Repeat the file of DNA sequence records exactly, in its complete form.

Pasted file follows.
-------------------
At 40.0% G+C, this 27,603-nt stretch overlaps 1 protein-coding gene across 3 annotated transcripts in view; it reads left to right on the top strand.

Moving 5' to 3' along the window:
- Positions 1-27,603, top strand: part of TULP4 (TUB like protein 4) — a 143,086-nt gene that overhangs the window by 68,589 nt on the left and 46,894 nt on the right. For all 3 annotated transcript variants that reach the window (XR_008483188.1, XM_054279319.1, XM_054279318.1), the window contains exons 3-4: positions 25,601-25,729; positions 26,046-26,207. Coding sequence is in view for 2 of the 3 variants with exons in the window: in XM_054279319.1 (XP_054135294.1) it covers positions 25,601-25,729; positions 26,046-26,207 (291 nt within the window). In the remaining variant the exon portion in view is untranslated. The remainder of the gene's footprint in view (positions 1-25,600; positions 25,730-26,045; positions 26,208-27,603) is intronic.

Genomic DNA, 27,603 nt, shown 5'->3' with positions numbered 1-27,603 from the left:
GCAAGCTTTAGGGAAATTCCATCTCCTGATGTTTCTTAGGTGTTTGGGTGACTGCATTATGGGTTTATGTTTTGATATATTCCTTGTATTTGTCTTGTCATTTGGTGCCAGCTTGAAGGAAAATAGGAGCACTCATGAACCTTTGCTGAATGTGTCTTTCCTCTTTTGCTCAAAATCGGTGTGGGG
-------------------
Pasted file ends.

At 40.0% G+C, this 27,603-nt stretch overlaps 1 protein-coding gene across 3 annotated transcripts in view; it reads left to right on the top strand.

Moving 5' to 3' along the window:
- Positions 1-27,603, top strand: part of TULP4 (TUB like protein 4) — a 143,086-nt gene that overhangs the window by 68,589 nt on the left and 46,894 nt on the right. For all 3 annotated transcript variants that reach the window (XR_008483188.1, XM_054279319.1, XM_054279318.1), the window contains exons 3-4: positions 25,601-25,729; positions 26,046-26,207. Coding sequence is in view for 2 of the 3 variants with exons in the window: in XM_054279319.1 (XP_054135294.1) it covers positions 25,601-25,729; positions 26,046-26,207 (291 nt within the window). In the remaining variant the exon portion in view is untranslated. The remainder of the gene's footprint in view (positions 1-25,600; positions 25,730-26,045; positions 26,208-27,603) is intronic.

Genomic DNA, 27,603 nt, shown 5'->3' with positions numbered 1-27,603 from the left:
GCAAGCTTTAGGGAAATTCCATCTCCTGATGTTTCTTAGGTGTTTGGGTGACTGCATTATGGGTTTATGTTTTGATATATTCCTTGTATTTGTCTTGTCATTTGGTGCCAGCTTGAAGGAAAATAGGAGCACTCATGAACCTTTGCTGAATGTGTCTTTCCTCTTTTGCTCAAAATCGGTGTGGGG